Posted by: Larry Smith Jr. | April 3, 2010

National League Central 2010 Preview


Pros: Of the six divisions in Major League Baseball, the Cardinals as the winner of the NL Central appears on paper to be the easiest pick to make.  Which of course means that by October we’ll see it proven to be all wrong.  The Cardinals have the game’s best player in Albert Pujols, who is backed by a strong supporting cast that includes the recently re-signed Matt Holliday, Yadier Molina, and the returning one-two punch of Chris Carpenter and Adam Wainwright at the top of the pitching rotation.

Cons:  All of the teams in this division are heavily flawed, and the Cardinals are no exception.  They generally lack depth, in particular in the outfield and in the rotation.  The bridge to closer Ryan Franklin is quite the perilous one for them, and Franklin himself is something of a question mark, entering the season at age 37.  While he had a career year last season, players of his age are always worth watching, and for a Cardinals team that has bullpen fears to start with, they will need another strong year from Franklin in order to win the division.


Pros:  The Brewers are the team with the most legitimate chance at challenging the Cardinals, due to a strong and fairly deep rotation, a number of reliable arms in the bullpen (including the seemingly ageless Trevor Hoffman), and high end sluggers Prince Fielder and Ryan Braun in the middle of the lineup.  If Alcides Escobar continues to progress along the same trajectory as he has been, he will be another solid addition to the lineup while providing a solid base-stealing threat.   While Milwaukee lacks much in the way of top tier talent (or even second tier talent) besides the aforementioned along with Starter Yovani Gallardo, they are also a team that doesn’t have very many players on their roster who are likely to be far below average.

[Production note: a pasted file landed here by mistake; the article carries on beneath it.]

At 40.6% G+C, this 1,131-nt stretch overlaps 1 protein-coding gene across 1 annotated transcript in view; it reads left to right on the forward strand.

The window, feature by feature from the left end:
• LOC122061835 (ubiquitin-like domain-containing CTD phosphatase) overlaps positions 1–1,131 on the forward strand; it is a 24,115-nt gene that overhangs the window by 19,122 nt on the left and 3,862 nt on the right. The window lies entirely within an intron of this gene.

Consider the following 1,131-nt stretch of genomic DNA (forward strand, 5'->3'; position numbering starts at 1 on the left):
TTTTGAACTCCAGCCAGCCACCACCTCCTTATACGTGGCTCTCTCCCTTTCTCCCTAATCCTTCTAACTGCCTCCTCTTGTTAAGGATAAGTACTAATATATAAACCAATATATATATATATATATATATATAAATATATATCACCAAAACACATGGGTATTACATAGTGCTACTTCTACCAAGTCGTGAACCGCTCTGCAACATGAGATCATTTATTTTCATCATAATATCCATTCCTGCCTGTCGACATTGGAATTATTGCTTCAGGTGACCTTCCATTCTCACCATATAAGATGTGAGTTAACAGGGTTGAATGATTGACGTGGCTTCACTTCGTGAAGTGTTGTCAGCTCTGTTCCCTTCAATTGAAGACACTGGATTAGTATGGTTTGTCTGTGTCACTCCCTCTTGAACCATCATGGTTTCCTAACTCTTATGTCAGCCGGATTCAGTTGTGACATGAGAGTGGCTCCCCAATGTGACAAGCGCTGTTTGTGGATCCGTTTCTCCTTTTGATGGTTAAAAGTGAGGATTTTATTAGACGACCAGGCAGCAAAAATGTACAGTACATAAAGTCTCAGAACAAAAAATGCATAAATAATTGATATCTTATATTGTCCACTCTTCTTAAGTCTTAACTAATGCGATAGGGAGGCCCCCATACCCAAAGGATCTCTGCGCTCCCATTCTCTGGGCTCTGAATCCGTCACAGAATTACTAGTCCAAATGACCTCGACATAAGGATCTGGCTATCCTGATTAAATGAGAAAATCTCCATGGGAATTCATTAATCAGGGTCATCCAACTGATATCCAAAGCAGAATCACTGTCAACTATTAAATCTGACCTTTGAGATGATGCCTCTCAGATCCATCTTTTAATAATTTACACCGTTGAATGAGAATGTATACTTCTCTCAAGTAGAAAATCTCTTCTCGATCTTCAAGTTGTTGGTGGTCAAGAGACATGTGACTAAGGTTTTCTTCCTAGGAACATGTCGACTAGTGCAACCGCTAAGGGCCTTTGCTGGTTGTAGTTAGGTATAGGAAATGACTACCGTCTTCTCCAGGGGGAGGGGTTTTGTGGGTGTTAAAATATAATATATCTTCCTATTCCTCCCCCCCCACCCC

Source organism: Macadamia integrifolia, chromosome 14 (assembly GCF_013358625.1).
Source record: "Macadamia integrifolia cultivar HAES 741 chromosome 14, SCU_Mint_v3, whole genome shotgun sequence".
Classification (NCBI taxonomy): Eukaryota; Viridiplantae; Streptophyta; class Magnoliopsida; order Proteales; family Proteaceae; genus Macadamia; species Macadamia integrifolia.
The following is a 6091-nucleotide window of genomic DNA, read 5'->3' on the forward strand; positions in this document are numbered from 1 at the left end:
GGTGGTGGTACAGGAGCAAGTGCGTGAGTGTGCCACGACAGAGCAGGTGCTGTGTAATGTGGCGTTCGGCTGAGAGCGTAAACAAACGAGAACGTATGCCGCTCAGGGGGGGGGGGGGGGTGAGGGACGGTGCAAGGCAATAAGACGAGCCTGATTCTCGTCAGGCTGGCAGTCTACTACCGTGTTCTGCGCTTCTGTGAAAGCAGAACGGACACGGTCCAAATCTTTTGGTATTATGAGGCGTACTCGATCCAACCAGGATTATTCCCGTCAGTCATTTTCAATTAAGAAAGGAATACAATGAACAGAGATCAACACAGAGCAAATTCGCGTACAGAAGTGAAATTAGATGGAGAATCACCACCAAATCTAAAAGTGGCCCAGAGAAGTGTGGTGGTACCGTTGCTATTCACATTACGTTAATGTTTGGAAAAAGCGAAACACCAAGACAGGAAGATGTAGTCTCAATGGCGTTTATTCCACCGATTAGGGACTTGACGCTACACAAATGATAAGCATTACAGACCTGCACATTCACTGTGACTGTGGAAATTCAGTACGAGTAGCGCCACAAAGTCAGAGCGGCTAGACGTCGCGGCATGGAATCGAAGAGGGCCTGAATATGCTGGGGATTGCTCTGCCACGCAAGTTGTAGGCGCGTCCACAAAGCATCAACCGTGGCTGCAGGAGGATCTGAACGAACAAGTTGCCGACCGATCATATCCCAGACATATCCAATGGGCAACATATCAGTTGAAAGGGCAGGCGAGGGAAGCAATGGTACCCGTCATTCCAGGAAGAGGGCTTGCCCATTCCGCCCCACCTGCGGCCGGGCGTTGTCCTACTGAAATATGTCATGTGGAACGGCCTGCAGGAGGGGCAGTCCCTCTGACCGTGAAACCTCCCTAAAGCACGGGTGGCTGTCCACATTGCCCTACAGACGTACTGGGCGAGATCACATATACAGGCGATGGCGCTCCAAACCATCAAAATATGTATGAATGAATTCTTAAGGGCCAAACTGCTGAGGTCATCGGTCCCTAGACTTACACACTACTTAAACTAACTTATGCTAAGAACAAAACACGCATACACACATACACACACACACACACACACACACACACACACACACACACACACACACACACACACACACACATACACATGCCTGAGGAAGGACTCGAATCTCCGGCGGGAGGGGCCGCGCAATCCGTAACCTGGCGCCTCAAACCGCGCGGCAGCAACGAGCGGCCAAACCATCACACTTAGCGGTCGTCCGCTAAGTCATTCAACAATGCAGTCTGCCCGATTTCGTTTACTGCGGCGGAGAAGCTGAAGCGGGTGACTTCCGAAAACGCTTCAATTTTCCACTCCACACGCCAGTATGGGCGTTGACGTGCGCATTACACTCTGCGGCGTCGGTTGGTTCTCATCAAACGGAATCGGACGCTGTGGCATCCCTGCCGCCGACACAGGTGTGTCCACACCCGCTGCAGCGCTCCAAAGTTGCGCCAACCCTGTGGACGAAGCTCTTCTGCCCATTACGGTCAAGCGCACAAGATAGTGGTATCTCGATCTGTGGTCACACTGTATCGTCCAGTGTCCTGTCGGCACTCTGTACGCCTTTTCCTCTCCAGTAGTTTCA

Cons:  Beyond Fielder/Braun their lineup becomes dramatically less menacing, and while they have many generally reliable starters, past Gallardo they lack a starter that will put a scare into other teams.  Many of their key bullpen contributors are aging and may not provide what Milwaukee is leaning on them to provide.


Pros:  The Reds have a solid core of young players waiting to break out, and this very well may be their year.  23 year old Jay Bruce has yet to dominate Major League pitching in the way he tore through the minor leagues, but most scouts agree that the talent is still there.  With two years and over two hundred games under his belt, Bruce could be in for a monster season.  Homer Bailey was coming perilously close to being tagged as a bust before turning in a nice season at Louisville that translated into a passable twenty major league starts.  While he no longer looks capable of becoming the ace envisioned while drafted, his performance lit anew the flame of belief that he could be a middle of the rotation starter.   Starter Johnny Cueto has had consecutive so-so seasons after dominating the minor leagues and could plausibly see a large improvement in performance at age 24 this season.   All of this before mentioning Starter Aroldis Chapman, the 22 year old lefty with the triple digit fastball that impressed scouts and opponents alike in Spring Training.   Beyond this youth movement, the Reds also have solid contributors in Second Baseman Brandon Phillips and Starter Bronson Arroyo and high end players like closer Francisco Cordero and First Baseman Joey Votto.  While I’ve noted the Brewers as the chief threat to the Cardinals, if all falls right for the Reds, they could very plausibly win this division.